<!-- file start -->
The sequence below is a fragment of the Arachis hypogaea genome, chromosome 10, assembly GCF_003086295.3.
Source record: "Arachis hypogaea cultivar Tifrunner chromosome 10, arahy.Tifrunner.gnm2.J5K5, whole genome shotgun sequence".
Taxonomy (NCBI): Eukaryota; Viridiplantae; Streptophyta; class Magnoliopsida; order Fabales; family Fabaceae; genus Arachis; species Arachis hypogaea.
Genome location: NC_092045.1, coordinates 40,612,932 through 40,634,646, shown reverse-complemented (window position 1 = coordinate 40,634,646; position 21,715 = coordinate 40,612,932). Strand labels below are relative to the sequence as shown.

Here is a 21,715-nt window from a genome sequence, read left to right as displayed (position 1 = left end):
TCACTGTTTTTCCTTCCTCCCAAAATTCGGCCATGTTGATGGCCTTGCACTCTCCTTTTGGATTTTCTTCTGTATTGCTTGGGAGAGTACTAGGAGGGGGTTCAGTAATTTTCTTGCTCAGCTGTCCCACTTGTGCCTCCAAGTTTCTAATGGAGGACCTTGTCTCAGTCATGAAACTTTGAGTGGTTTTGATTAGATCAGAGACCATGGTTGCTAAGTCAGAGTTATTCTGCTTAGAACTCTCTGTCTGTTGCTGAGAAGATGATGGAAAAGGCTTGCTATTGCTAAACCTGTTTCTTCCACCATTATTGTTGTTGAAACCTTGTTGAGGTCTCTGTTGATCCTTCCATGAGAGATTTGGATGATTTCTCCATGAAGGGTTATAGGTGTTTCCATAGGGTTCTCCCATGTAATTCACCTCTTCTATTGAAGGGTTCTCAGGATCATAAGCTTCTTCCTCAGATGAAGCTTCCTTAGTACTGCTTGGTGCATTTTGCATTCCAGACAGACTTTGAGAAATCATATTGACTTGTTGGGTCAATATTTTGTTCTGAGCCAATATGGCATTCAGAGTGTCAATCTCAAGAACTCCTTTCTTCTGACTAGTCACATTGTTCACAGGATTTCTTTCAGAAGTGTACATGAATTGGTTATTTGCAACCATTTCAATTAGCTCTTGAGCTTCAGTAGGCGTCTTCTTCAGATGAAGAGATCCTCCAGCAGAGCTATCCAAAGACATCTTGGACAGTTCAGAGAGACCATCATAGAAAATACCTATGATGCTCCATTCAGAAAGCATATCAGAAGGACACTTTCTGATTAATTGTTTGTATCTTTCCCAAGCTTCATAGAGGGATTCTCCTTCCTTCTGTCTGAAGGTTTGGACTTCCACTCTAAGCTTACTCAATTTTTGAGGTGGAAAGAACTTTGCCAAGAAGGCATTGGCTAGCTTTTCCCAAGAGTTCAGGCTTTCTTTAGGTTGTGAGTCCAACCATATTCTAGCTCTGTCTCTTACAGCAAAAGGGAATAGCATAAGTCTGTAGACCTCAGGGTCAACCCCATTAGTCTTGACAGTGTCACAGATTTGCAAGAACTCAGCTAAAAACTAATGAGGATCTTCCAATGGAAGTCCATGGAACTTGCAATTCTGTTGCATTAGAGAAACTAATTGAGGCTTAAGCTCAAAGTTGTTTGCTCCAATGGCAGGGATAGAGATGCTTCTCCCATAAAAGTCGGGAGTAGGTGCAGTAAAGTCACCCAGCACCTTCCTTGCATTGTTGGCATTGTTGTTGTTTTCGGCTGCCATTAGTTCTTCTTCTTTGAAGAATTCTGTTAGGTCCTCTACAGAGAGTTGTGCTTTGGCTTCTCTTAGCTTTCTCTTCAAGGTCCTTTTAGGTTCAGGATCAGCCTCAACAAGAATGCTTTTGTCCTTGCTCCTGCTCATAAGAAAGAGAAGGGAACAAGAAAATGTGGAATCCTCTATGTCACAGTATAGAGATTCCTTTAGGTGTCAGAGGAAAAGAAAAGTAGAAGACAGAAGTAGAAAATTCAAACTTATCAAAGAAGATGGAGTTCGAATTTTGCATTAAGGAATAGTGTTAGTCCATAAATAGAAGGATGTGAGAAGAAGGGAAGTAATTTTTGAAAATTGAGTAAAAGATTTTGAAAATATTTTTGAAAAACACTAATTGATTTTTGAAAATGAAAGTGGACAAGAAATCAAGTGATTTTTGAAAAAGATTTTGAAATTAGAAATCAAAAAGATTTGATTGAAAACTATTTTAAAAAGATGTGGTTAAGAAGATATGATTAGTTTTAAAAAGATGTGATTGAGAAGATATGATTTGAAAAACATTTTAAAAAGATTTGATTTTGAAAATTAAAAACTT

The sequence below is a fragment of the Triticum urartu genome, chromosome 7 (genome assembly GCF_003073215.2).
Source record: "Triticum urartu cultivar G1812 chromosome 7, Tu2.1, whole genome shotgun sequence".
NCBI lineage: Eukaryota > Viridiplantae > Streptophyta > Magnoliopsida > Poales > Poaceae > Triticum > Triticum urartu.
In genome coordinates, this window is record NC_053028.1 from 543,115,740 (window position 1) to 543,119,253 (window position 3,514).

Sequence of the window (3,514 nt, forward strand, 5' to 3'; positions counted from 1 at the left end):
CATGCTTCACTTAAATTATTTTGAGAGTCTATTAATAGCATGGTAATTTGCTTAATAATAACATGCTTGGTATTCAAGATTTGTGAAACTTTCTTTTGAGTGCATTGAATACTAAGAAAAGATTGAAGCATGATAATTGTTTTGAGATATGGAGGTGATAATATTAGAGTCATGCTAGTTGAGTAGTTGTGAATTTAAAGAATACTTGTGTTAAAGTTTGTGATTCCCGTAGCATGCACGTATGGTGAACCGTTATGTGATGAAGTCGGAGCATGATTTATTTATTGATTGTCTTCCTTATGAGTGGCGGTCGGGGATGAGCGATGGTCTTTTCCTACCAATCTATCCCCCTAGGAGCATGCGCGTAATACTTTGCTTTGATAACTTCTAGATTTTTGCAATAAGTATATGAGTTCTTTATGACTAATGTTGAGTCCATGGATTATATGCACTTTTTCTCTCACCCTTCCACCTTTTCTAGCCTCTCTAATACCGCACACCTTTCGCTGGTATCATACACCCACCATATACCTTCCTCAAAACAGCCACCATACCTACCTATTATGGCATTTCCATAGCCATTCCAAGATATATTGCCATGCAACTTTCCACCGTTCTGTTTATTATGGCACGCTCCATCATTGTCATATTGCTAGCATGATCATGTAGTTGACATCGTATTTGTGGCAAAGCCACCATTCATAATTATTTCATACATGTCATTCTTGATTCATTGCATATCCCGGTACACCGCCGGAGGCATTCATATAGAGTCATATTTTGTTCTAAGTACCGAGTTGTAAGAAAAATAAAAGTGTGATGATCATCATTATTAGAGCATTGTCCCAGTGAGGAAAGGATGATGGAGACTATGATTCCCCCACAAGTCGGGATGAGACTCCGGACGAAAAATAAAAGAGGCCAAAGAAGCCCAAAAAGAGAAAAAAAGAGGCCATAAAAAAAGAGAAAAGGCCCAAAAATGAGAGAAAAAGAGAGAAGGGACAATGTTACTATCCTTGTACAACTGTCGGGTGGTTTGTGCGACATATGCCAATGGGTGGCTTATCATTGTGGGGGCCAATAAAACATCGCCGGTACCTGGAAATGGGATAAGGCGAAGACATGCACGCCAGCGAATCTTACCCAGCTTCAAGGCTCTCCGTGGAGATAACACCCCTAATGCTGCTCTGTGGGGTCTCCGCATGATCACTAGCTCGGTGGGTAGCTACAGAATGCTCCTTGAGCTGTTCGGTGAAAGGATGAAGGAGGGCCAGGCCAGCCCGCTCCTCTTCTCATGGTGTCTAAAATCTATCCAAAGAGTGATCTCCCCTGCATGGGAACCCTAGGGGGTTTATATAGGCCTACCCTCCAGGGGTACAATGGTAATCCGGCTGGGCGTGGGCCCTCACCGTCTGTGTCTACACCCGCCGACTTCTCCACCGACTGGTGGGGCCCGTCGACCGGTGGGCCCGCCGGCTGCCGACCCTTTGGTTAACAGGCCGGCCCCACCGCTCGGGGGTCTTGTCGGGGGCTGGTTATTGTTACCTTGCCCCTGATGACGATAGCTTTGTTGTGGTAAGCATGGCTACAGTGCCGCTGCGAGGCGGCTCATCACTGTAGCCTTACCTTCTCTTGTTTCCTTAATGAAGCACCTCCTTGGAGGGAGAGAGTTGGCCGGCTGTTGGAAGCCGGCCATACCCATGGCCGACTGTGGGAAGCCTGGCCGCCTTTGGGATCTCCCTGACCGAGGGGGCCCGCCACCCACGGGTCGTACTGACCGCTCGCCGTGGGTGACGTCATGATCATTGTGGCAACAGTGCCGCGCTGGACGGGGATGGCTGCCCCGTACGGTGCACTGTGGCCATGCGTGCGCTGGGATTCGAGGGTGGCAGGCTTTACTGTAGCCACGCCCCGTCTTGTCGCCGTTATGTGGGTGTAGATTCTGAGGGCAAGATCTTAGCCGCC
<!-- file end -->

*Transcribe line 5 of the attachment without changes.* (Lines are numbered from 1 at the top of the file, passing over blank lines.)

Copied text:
Here is a 21,715-nt window from a genome sequence, read left to right as displayed (position 1 = left end):